Monitoring the impact of corrosion on concrete infrastructure such as storage sheds, wharves and bridges is a critical aspect of ensuring structural integrity and durability performance.
A key way of minimising corrosion is to design for durability and employ the most appropriate technologies and prevention techniques.
Corrosion continues to impose a massive cost on asset owners and industry. This has been estimated, in a report issued by NACE (USA), to be more than three per cent—or many billions of dollars—of global GDP each year. Owners of high-value infrastructure assets must understand the cost implications of ignoring the effects of corrosion.
Concrete reinforcing steel corrosion is a worldwide problem that causes a range of economic, aesthetic and utilisation issues. Asset owners and managers operating and maintaining concrete infrastructure face different corrosion challenges depending on the industry sector in which they operate. The concrete degradation in the football pitch-sized storage sheds operated by Queensland Sugar differs from that of the bridges maintained by VicRoads.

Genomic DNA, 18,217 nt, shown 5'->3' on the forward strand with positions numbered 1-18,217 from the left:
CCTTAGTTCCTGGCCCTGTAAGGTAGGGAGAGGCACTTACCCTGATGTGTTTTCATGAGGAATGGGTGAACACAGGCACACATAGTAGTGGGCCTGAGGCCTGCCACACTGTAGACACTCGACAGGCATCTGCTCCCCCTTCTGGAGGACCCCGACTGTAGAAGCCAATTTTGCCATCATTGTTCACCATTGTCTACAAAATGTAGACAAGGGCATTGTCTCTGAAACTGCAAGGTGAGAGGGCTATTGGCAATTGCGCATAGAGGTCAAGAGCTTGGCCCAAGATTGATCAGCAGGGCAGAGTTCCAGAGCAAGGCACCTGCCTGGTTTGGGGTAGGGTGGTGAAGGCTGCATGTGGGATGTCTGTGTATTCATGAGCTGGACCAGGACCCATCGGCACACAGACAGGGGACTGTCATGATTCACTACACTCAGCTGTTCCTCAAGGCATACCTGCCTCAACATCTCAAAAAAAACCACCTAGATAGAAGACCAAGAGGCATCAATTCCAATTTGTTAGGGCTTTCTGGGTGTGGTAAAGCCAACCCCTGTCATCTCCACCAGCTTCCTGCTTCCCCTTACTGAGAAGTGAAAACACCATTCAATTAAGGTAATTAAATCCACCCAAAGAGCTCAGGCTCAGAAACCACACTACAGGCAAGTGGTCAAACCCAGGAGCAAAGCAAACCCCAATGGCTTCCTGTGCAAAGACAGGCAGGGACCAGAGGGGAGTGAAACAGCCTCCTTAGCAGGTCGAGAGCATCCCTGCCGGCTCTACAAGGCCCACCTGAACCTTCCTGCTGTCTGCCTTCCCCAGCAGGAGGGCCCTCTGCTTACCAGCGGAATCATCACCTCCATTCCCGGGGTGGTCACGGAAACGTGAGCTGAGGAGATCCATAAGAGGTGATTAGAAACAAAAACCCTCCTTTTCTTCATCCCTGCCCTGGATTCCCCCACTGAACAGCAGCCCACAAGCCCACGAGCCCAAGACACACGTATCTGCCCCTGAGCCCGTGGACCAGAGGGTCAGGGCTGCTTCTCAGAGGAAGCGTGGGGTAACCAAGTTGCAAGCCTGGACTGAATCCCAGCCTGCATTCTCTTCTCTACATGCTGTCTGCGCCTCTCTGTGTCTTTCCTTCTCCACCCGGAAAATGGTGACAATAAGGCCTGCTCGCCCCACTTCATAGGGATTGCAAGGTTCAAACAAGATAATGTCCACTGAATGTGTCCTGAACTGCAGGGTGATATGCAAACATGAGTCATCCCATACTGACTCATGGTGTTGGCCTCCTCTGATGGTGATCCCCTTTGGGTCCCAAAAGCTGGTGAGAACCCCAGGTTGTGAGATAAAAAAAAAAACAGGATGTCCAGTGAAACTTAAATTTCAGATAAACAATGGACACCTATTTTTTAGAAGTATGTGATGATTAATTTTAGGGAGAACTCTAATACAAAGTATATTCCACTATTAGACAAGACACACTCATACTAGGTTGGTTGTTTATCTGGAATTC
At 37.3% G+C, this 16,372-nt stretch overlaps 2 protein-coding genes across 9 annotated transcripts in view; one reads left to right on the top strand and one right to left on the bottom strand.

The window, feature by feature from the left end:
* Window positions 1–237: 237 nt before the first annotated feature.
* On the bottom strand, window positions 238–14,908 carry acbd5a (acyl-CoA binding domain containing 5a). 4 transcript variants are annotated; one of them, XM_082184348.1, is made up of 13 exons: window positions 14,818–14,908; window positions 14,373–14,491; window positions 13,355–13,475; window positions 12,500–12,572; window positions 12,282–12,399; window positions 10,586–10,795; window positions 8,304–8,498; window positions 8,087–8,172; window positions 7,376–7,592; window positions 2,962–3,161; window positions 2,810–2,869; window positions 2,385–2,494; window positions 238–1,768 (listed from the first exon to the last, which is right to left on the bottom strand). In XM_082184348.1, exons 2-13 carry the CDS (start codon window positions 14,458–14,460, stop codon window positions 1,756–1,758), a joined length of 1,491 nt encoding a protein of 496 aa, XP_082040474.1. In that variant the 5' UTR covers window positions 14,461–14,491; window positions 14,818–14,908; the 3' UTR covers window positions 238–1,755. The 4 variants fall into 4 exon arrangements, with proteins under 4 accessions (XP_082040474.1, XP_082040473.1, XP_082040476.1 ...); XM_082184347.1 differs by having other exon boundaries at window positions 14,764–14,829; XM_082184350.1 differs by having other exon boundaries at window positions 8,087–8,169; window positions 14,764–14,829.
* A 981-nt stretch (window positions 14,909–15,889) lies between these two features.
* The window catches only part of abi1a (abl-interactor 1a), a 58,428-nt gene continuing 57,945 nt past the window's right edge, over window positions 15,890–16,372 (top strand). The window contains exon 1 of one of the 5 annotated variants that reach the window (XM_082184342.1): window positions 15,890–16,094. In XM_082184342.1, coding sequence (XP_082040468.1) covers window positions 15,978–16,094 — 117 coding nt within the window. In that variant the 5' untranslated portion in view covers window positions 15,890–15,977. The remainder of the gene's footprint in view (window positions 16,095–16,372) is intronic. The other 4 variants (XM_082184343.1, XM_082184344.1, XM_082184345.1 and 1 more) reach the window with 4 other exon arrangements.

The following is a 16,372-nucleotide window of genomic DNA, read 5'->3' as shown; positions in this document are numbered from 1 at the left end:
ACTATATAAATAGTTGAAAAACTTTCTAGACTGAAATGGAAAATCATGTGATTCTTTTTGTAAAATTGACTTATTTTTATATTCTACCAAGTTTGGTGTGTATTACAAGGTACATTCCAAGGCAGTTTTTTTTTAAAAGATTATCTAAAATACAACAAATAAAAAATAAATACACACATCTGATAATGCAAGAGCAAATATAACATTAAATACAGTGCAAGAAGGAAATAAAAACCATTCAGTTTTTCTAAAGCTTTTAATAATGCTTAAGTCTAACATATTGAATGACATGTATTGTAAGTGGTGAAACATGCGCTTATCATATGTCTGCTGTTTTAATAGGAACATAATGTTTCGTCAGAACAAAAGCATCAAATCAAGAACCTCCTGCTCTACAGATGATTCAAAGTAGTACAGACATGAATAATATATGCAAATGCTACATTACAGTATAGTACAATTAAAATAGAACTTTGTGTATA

Harsh environments—especially coastal, tropical or desert ones with high salt levels or extreme temperatures—can accelerate the rate of corrosion of steel in concrete. Usually, the most exposed elements deteriorate first but it may take 5 to 15 years for the effects of reinforcing steel corrosion to become visibly noticeable.